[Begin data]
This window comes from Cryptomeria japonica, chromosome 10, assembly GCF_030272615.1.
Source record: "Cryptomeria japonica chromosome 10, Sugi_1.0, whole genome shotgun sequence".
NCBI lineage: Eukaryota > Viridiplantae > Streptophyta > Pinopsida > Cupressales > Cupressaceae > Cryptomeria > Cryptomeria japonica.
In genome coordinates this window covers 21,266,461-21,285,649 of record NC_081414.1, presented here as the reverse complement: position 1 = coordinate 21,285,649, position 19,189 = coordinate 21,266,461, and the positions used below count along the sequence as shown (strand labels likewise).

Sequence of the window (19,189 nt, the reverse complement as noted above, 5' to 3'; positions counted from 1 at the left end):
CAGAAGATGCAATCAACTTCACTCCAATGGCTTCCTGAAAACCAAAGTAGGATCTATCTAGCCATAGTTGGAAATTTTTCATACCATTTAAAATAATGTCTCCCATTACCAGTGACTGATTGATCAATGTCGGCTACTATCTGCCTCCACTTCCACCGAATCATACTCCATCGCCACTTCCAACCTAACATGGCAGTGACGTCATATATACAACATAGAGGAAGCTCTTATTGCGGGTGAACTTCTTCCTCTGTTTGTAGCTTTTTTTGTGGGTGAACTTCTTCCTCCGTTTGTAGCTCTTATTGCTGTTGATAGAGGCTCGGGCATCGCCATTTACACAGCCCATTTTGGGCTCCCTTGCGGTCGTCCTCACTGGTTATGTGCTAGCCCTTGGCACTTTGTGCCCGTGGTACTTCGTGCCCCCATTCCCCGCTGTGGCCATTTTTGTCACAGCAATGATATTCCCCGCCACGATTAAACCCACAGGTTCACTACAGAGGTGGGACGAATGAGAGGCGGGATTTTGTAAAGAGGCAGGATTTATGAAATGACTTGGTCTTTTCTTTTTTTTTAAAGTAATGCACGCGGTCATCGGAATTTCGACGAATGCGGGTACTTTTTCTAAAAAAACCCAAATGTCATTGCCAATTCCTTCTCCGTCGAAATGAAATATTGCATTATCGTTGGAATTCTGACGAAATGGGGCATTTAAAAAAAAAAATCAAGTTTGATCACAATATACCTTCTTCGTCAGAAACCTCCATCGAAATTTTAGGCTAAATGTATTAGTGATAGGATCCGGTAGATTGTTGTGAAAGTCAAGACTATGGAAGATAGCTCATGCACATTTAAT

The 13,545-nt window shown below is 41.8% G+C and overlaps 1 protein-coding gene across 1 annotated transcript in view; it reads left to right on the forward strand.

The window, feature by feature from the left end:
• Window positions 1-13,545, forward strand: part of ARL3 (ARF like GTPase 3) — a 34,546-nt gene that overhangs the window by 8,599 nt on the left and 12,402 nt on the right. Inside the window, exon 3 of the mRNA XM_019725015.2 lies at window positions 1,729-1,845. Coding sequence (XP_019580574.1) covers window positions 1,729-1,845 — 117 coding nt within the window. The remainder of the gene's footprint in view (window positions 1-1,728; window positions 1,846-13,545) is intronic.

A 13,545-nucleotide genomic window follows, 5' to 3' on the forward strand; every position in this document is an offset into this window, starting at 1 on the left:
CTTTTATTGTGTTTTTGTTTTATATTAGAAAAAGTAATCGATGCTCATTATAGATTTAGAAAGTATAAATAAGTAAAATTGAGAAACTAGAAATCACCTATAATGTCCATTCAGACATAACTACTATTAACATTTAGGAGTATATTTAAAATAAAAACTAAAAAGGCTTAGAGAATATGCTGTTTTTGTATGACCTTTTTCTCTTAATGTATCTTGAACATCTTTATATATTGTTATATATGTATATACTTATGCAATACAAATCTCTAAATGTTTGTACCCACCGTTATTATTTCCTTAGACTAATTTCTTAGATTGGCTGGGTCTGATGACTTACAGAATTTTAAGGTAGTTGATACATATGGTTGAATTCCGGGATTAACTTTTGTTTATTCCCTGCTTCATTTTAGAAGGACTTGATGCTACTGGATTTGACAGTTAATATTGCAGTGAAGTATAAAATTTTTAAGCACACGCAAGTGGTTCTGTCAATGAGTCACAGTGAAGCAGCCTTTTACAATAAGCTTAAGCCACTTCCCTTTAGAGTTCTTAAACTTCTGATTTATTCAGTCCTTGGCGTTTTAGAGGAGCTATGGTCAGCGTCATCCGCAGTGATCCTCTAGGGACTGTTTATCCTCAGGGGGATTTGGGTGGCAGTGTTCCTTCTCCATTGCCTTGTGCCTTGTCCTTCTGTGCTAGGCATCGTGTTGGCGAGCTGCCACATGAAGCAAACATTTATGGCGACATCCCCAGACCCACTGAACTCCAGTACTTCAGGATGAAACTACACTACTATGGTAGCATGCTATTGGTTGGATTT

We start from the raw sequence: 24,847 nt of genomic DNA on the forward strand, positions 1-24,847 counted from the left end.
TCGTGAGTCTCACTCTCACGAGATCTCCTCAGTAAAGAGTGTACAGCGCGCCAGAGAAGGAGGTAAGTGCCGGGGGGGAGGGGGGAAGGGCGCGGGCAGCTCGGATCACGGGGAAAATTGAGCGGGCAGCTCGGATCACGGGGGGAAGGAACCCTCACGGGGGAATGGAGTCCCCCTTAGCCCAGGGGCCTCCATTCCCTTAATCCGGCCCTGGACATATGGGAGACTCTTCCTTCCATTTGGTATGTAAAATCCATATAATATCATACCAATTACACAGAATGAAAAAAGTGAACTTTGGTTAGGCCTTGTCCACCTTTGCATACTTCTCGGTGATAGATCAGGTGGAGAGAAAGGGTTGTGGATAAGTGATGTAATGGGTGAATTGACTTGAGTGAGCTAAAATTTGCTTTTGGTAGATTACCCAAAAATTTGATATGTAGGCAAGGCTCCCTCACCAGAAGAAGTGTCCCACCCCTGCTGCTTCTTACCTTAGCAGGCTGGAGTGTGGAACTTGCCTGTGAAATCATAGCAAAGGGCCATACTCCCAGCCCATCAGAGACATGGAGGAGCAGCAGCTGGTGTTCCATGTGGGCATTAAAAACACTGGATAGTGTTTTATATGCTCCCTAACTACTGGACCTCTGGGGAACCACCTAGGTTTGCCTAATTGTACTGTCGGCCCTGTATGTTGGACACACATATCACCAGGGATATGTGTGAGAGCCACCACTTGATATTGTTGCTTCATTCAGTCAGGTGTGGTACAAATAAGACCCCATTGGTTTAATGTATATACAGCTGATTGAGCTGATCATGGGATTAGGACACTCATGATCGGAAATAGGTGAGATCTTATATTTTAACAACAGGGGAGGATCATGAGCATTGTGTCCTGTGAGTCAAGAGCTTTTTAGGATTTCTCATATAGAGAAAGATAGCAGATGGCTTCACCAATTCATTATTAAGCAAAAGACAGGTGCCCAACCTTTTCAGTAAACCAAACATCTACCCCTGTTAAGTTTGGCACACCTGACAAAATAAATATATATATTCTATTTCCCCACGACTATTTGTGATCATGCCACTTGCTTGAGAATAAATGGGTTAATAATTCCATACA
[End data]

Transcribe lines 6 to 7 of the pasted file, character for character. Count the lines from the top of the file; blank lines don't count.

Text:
CAGAAGATGCAATCAACTTCACTCCAATGGCTTCCTGAAAACCAAAGTAGGATCTATCTAGCCATAGTTGGAAATTTTTCATACCATTTAAAATAATGTCTCCCATTACCAGTGACTGATTGATCAATGTCGGCTACTATCTGCCTCCACTTCCACCGAATCATACTCCATCGCCACTTCCAACCTAACATGGCAGTGACGTCATATATACAACATAGAGGAAGCTCTTATTGCGGGTGAACTTCTTCCTCTGTTTGTAGCTTTTTTTGTGGGTGAACTTCTTCCTCCGTTTGTAGCTCTTATTGCTGTTGATAGAGGCTCGGGCATCGCCATTTACACAGCCCATTTTGGGCTCCCTTGCGGTCGTCCTCACTGGTTATGTGCTAGCCCTTGGCACTTTGTGCCCGTGGTACTTCGTGCCCCCATTCCCCGCTGTGGCCATTTTTGTCACAGCAATGATATTCCCCGCCACGATTAAACCCACAGGTTCACTACAGAGGTGGGACGAATGAGAGGCGGGATTTTGTAAAGAGGCAGGATTTATGAAATGACTTGGTCTTTTCTTTTTTTTTAAAGTAATGCACGCGGTCATCGGAATTTCGACGAATGCGGGTACTTTTTCTAAAAAAACCCAAATGTCATTGCCAATTCCTTCTCCGTCGAAATGAAATATTGCATTATCGTTGGAATTCTGACGAAATGGGGCATTTAAAAAAAAAAATCAAGTTTGATCACAATATACCTTCTTCGTCAGAAACCTCCATCGAAATTTTAGGCTAAATGTATTAGTGATAGGATCCGGTAGATTGTTGTGAAAGTCAAGACTATGGAAGATAGCTCATGCACATTTAAT

The 13,545-nt window shown below is 41.8% G+C and overlaps 1 protein-coding gene across 1 annotated transcript in view; it reads left to right on the forward strand.